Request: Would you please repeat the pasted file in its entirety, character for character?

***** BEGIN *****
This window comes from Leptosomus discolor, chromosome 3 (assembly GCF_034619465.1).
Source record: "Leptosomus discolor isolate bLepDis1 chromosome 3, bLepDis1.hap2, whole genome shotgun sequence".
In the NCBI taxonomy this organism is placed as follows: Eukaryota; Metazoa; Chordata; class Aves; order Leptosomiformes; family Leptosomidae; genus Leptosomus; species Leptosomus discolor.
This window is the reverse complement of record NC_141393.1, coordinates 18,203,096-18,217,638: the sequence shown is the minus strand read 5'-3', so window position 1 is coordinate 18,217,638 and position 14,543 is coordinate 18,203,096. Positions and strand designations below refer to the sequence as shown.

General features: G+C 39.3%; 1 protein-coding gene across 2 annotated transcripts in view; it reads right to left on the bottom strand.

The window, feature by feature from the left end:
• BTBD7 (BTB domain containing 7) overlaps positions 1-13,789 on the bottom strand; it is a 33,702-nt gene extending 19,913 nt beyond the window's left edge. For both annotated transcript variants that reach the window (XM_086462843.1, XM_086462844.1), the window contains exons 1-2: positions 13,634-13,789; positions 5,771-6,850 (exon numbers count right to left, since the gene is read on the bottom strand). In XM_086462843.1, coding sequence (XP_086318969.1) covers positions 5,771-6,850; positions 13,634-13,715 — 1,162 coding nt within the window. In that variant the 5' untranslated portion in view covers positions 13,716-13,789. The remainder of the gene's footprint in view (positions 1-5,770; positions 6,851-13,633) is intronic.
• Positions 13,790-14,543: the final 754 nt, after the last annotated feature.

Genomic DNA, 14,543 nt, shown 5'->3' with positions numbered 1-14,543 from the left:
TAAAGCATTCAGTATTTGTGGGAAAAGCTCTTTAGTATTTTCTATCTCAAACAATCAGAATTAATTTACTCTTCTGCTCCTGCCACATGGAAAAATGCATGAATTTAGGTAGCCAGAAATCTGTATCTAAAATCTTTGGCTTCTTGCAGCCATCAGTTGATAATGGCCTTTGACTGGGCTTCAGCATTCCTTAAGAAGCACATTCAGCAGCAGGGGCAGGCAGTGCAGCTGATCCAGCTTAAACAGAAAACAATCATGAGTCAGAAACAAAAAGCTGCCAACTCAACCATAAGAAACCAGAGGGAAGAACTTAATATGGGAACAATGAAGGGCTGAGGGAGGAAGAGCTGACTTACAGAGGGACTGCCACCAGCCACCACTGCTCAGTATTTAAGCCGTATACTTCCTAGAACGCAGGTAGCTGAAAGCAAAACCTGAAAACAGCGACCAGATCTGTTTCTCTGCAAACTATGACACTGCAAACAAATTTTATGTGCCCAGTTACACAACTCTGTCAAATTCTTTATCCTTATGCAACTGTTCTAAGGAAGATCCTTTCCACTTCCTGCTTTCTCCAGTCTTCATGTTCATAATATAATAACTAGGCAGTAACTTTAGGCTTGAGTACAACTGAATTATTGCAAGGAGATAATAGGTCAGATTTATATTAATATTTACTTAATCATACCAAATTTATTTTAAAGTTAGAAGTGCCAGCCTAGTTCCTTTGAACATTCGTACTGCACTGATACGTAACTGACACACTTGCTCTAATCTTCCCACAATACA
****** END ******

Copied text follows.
This window comes from Leptosomus discolor, chromosome 3 (assembly GCF_034619465.1).
Source record: "Leptosomus discolor isolate bLepDis1 chromosome 3, bLepDis1.hap2, whole genome shotgun sequence".
In the NCBI taxonomy this organism is placed as follows: Eukaryota; Metazoa; Chordata; class Aves; order Leptosomiformes; family Leptosomidae; genus Leptosomus; species Leptosomus discolor.
This window is the reverse complement of record NC_141393.1, coordinates 18,203,096-18,217,638: the sequence shown is the minus strand read 5'-3', so window position 1 is coordinate 18,217,638 and position 14,543 is coordinate 18,203,096. Positions and strand designations below refer to the sequence as shown.

General features: G+C 39.3%; 1 protein-coding gene across 2 annotated transcripts in view; it reads right to left on the bottom strand.

The window, feature by feature from the left end:
• BTBD7 (BTB domain containing 7) overlaps positions 1-13,789 on the bottom strand; it is a 33,702-nt gene extending 19,913 nt beyond the window's left edge. For both annotated transcript variants that reach the window (XM_086462843.1, XM_086462844.1), the window contains exons 1-2: positions 13,634-13,789; positions 5,771-6,850 (exon numbers count right to left, since the gene is read on the bottom strand). In XM_086462843.1, coding sequence (XP_086318969.1) covers positions 5,771-6,850; positions 13,634-13,715 — 1,162 coding nt within the window. In that variant the 5' untranslated portion in view covers positions 13,716-13,789. The remainder of the gene's footprint in view (positions 1-5,770; positions 6,851-13,633) is intronic.
• Positions 13,790-14,543: the final 754 nt, after the last annotated feature.

Genomic DNA, 14,543 nt, shown 5'->3' with positions numbered 1-14,543 from the left:
TAAAGCATTCAGTATTTGTGGGAAAAGCTCTTTAGTATTTTCTATCTCAAACAATCAGAATTAATTTACTCTTCTGCTCCTGCCACATGGAAAAATGCATGAATTTAGGTAGCCAGAAATCTGTATCTAAAATCTTTGGCTTCTTGCAGCCATCAGTTGATAATGGCCTTTGACTGGGCTTCAGCATTCCTTAAGAAGCACATTCAGCAGCAGGGGCAGGCAGTGCAGCTGATCCAGCTTAAACAGAAAACAATCATGAGTCAGAAACAAAAAGCTGCCAACTCAACCATAAGAAACCAGAGGGAAGAACTTAATATGGGAACAATGAAGGGCTGAGGGAGGAAGAGCTGACTTACAGAGGGACTGCCACCAGCCACCACTGCTCAGTATTTAAGCCGTATACTTCCTAGAACGCAGGTAGCTGAAAGCAAAACCTGAAAACAGCGACCAGATCTGTTTCTCTGCAAACTATGACACTGCAAACAAATTTTATGTGCCCAGTTACACAACTCTGTCAAATTCTTTATCCTTATGCAACTGTTCTAAGGAAGATCCTTTCCACTTCCTGCTTTCTCCAGTCTTCATGTTCATAATATAATAACTAGGCAGTAACTTTAGGCTTGAGTACAACTGAATTATTGCAAGGAGATAATAGGTCAGATTTATATTAATATTTACTTAATCATACCAAATTTATTTTAAAGTTAGAAGTGCCAGCCTAGTTCCTTTGAACATTCGTACTGCACTGATACGTAACTGACACACTTGCTCTAATCTTCCCACAATACA